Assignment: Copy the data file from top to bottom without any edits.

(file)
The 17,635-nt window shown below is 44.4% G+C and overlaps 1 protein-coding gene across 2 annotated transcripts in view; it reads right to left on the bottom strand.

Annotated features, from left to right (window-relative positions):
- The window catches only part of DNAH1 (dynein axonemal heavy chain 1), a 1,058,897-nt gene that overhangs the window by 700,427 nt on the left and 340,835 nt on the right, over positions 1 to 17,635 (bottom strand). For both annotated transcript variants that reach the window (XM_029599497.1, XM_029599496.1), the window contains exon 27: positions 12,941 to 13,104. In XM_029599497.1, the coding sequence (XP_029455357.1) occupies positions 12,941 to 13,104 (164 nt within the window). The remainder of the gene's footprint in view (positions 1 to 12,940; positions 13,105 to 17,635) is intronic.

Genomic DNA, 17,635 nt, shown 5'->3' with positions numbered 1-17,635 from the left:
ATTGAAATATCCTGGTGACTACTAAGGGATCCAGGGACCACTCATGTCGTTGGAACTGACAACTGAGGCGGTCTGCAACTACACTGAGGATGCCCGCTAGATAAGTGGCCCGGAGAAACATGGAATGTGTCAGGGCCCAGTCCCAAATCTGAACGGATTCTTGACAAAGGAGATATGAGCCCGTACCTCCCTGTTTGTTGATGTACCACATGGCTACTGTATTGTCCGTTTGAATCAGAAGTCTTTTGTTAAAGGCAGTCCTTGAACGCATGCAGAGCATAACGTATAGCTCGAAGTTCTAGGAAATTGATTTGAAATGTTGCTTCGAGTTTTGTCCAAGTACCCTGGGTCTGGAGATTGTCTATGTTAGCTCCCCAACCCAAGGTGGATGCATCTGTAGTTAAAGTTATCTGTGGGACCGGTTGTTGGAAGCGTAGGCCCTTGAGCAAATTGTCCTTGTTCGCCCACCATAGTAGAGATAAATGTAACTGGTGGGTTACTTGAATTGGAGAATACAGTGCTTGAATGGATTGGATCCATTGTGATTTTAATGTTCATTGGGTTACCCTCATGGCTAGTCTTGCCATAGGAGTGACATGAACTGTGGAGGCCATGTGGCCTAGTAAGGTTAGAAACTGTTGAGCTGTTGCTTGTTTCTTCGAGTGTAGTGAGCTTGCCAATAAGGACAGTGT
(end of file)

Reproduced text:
The 17,635-nt window shown below is 44.4% G+C and overlaps 1 protein-coding gene across 2 annotated transcripts in view; it reads right to left on the bottom strand.

Annotated features, from left to right (window-relative positions):
- The window catches only part of DNAH1 (dynein axonemal heavy chain 1), a 1,058,897-nt gene that overhangs the window by 700,427 nt on the left and 340,835 nt on the right, over positions 1 to 17,635 (bottom strand). For both annotated transcript variants that reach the window (XM_029599497.1, XM_029599496.1), the window contains exon 27: positions 12,941 to 13,104. In XM_029599497.1, the coding sequence (XP_029455357.1) occupies positions 12,941 to 13,104 (164 nt within the window). The remainder of the gene's footprint in view (positions 1 to 12,940; positions 13,105 to 17,635) is intronic.

Genomic DNA, 17,635 nt, shown 5'->3' with positions numbered 1-17,635 from the left:
ATTGAAATATCCTGGTGACTACTAAGGGATCCAGGGACCACTCATGTCGTTGGAACTGACAACTGAGGCGGTCTGCAACTACACTGAGGATGCCCGCTAGATAAGTGGCCCGGAGAAACATGGAATGTGTCAGGGCCCAGTCCCAAATCTGAACGGATTCTTGACAAAGGAGATATGAGCCCGTACCTCCCTGTTTGTTGATGTACCACATGGCTACTGTATTGTCCGTTTGAATCAGAAGTCTTTTGTTAAAGGCAGTCCTTGAACGCATGCAGAGCATAACGTATAGCTCGAAGTTCTAGGAAATTGATTTGAAATGTTGCTTCGAGTTTTGTCCAAGTACCCTGGGTCTGGAGATTGTCTATGTTAGCTCCCCAACCCAAGGTGGATGCATCTGTAGTTAAAGTTATCTGTGGGACCGGTTGTTGGAAGCGTAGGCCCTTGAGCAAATTGTCCTTGTTCGCCCACCATAGTAGAGATAAATGTAACTGGTGGGTTACTTGAATTGGAGAATACAGTGCTTGAATGGATTGGATCCATTGTGATTTTAATGTTCATTGGGTTACCCTCATGGCTAGTCTTGCCATAGGAGTGACATGAACTGTGGAGGCCATGTGGCCTAGTAAGGTTAGAAACTGTTGAGCTGTTGCTTGTTTCTTCGAGTGTAGTGAGCTTGCCAATAAGGACAGTGT